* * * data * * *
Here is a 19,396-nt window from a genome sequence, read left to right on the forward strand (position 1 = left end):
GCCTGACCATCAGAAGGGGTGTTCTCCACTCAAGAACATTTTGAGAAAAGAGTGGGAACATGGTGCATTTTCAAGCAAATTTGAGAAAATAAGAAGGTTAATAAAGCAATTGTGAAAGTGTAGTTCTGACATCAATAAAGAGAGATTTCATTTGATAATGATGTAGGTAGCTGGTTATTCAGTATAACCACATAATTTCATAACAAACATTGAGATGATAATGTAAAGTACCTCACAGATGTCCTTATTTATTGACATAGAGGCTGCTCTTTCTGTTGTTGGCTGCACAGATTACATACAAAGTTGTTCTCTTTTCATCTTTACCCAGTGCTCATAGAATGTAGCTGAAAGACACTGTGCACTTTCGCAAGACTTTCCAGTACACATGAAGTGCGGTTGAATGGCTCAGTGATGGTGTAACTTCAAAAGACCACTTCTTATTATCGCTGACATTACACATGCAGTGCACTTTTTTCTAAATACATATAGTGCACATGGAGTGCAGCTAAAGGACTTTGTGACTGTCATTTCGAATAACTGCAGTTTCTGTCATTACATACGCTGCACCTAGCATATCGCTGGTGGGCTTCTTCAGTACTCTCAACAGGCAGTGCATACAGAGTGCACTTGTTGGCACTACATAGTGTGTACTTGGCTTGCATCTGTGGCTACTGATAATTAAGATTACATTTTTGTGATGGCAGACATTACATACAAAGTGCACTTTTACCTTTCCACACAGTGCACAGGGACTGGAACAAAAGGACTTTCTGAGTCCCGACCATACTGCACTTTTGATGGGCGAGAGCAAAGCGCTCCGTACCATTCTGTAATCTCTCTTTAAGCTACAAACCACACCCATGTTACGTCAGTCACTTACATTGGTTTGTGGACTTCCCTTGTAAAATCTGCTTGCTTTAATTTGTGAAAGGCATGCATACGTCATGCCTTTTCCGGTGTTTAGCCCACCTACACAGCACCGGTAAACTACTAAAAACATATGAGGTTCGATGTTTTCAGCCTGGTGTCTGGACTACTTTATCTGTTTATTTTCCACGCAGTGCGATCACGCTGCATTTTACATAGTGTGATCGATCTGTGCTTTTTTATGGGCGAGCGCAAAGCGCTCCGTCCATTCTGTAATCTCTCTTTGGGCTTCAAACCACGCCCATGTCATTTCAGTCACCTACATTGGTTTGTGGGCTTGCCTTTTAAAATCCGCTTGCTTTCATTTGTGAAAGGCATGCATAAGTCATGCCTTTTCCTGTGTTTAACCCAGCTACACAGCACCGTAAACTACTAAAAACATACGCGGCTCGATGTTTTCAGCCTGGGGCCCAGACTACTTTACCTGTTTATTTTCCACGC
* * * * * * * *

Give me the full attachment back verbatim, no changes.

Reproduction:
Here is a 19,396-nt window from a genome sequence, read left to right on the forward strand (position 1 = left end):
GCCTGACCATCAGAAGGGGTGTTCTCCACTCAAGAACATTTTGAGAAAAGAGTGGGAACATGGTGCATTTTCAAGCAAATTTGAGAAAATAAGAAGGTTAATAAAGCAATTGTGAAAGTGTAGTTCTGACATCAATAAAGAGAGATTTCATTTGATAATGATGTAGGTAGCTGGTTATTCAGTATAACCACATAATTTCATAACAAACATTGAGATGATAATGTAAAGTACCTCACAGATGTCCTTATTTATTGACATAGAGGCTGCTCTTTCTGTTGTTGGCTGCACAGATTACATACAAAGTTGTTCTCTTTTCATCTTTACCCAGTGCTCATAGAATGTAGCTGAAAGACACTGTGCACTTTCGCAAGACTTTCCAGTACACATGAAGTGCGGTTGAATGGCTCAGTGATGGTGTAACTTCAAAAGACCACTTCTTATTATCGCTGACATTACACATGCAGTGCACTTTTTTCTAAATACATATAGTGCACATGGAGTGCAGCTAAAGGACTTTGTGACTGTCATTTCGAATAACTGCAGTTTCTGTCATTACATACGCTGCACCTAGCATATCGCTGGTGGGCTTCTTCAGTACTCTCAACAGGCAGTGCATACAGAGTGCACTTGTTGGCACTACATAGTGTGTACTTGGCTTGCATCTGTGGCTACTGATAATTAAGATTACATTTTTGTGATGGCAGACATTACATACAAAGTGCACTTTTACCTTTCCACACAGTGCACAGGGACTGGAACAAAAGGACTTTCTGAGTCCCGACCATACTGCACTTTTGATGGGCGAGAGCAAAGCGCTCCGTACCATTCTGTAATCTCTCTTTAAGCTACAAACCACACCCATGTTACGTCAGTCACTTACATTGGTTTGTGGACTTCCCTTGTAAAATCTGCTTGCTTTAATTTGTGAAAGGCATGCATACGTCATGCCTTTTCCGGTGTTTAGCCCACCTACACAGCACCGGTAAACTACTAAAAACATATGAGGTTCGATGTTTTCAGCCTGGTGTCTGGACTACTTTATCTGTTTATTTTCCACGCAGTGCGATCACGCTGCATTTTACATAGTGTGATCGATCTGTGCTTTTTTATGGGCGAGCGCAAAGCGCTCCGTCCATTCTGTAATCTCTCTTTGGGCTTCAAACCACGCCCATGTCATTTCAGTCACCTACATTGGTTTGTGGGCTTGCCTTTTAAAATCCGCTTGCTTTCATTTGTGAAAGGCATGCATAAGTCATGCCTTTTCCTGTGTTTAACCCAGCTACACAGCACCGTAAACTACTAAAAACATACGCGGCTCGATGTTTTCAGCCTGGGGCCCAGACTACTTTACCTGTTTATTTTCCACGC